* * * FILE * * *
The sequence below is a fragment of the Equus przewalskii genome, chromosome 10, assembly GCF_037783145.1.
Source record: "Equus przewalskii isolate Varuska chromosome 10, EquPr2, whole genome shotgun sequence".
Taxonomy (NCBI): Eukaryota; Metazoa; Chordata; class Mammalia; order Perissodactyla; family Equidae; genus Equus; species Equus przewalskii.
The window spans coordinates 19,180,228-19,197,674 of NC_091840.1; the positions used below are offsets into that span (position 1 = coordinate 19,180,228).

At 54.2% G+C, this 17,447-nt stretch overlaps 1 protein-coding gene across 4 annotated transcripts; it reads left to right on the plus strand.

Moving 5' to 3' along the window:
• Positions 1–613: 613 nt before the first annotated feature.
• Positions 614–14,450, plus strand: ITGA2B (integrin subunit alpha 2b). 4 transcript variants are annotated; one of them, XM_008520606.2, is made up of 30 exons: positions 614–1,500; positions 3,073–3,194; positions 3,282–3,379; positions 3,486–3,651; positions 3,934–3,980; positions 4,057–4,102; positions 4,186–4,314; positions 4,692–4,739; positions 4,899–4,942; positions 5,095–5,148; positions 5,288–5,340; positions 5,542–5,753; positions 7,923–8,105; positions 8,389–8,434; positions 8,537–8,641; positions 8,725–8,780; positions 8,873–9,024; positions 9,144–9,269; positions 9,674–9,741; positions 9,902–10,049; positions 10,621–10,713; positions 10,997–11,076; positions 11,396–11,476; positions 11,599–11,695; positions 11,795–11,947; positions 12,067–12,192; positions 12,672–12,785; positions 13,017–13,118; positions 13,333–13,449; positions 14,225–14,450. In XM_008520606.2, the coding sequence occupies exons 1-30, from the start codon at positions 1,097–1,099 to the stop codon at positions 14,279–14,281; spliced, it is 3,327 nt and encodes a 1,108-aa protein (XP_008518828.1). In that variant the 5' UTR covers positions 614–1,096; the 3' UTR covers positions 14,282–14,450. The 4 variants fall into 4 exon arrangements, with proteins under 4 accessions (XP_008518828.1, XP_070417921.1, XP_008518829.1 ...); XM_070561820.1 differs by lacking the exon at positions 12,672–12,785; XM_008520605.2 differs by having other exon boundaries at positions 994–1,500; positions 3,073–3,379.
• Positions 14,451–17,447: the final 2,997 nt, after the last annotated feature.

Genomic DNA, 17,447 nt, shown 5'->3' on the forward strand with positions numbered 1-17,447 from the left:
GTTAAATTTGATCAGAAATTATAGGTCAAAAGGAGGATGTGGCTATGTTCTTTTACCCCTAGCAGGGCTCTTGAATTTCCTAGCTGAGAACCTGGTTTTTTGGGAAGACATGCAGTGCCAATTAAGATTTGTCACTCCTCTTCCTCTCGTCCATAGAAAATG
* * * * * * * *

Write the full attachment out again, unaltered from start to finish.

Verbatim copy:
The sequence below is a fragment of the Equus przewalskii genome, chromosome 10, assembly GCF_037783145.1.
Source record: "Equus przewalskii isolate Varuska chromosome 10, EquPr2, whole genome shotgun sequence".
Taxonomy (NCBI): Eukaryota; Metazoa; Chordata; class Mammalia; order Perissodactyla; family Equidae; genus Equus; species Equus przewalskii.
The window spans coordinates 19,180,228-19,197,674 of NC_091840.1; the positions used below are offsets into that span (position 1 = coordinate 19,180,228).

At 54.2% G+C, this 17,447-nt stretch overlaps 1 protein-coding gene across 4 annotated transcripts; it reads left to right on the plus strand.

Moving 5' to 3' along the window:
• Positions 1–613: 613 nt before the first annotated feature.
• Positions 614–14,450, plus strand: ITGA2B (integrin subunit alpha 2b). 4 transcript variants are annotated; one of them, XM_008520606.2, is made up of 30 exons: positions 614–1,500; positions 3,073–3,194; positions 3,282–3,379; positions 3,486–3,651; positions 3,934–3,980; positions 4,057–4,102; positions 4,186–4,314; positions 4,692–4,739; positions 4,899–4,942; positions 5,095–5,148; positions 5,288–5,340; positions 5,542–5,753; positions 7,923–8,105; positions 8,389–8,434; positions 8,537–8,641; positions 8,725–8,780; positions 8,873–9,024; positions 9,144–9,269; positions 9,674–9,741; positions 9,902–10,049; positions 10,621–10,713; positions 10,997–11,076; positions 11,396–11,476; positions 11,599–11,695; positions 11,795–11,947; positions 12,067–12,192; positions 12,672–12,785; positions 13,017–13,118; positions 13,333–13,449; positions 14,225–14,450. In XM_008520606.2, the coding sequence occupies exons 1-30, from the start codon at positions 1,097–1,099 to the stop codon at positions 14,279–14,281; spliced, it is 3,327 nt and encodes a 1,108-aa protein (XP_008518828.1). In that variant the 5' UTR covers positions 614–1,096; the 3' UTR covers positions 14,282–14,450. The 4 variants fall into 4 exon arrangements, with proteins under 4 accessions (XP_008518828.1, XP_070417921.1, XP_008518829.1 ...); XM_070561820.1 differs by lacking the exon at positions 12,672–12,785; XM_008520605.2 differs by having other exon boundaries at positions 994–1,500; positions 3,073–3,379.
• Positions 14,451–17,447: the final 2,997 nt, after the last annotated feature.

Genomic DNA, 17,447 nt, shown 5'->3' on the forward strand with positions numbered 1-17,447 from the left:
GTTAAATTTGATCAGAAATTATAGGTCAAAAGGAGGATGTGGCTATGTTCTTTTACCCCTAGCAGGGCTCTTGAATTTCCTAGCTGAGAACCTGGTTTTTTGGGAAGACATGCAGTGCCAATTAAGATTTGTCACTCCTCTTCCTCTCGTCCATAGAAAATG